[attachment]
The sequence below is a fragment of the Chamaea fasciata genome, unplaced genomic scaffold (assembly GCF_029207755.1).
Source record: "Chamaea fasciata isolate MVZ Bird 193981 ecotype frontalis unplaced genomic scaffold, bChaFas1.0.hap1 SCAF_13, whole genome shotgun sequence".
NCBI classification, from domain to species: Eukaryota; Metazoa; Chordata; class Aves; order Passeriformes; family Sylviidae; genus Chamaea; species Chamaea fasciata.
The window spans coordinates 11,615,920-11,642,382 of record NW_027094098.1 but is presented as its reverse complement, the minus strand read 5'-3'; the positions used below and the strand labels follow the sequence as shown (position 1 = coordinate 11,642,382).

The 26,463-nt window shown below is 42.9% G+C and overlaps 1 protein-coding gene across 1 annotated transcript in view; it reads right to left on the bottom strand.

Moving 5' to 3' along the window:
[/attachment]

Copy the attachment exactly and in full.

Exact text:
The sequence below is a fragment of the Chamaea fasciata genome, unplaced genomic scaffold (assembly GCF_029207755.1).
Source record: "Chamaea fasciata isolate MVZ Bird 193981 ecotype frontalis unplaced genomic scaffold, bChaFas1.0.hap1 SCAF_13, whole genome shotgun sequence".
NCBI classification, from domain to species: Eukaryota; Metazoa; Chordata; class Aves; order Passeriformes; family Sylviidae; genus Chamaea; species Chamaea fasciata.
The window spans coordinates 11,615,920-11,642,382 of record NW_027094098.1 but is presented as its reverse complement, the minus strand read 5'-3'; the positions used below and the strand labels follow the sequence as shown (position 1 = coordinate 11,642,382).

The 26,463-nt window shown below is 42.9% G+C and overlaps 1 protein-coding gene across 1 annotated transcript in view; it reads right to left on the bottom strand.

Moving 5' to 3' along the window: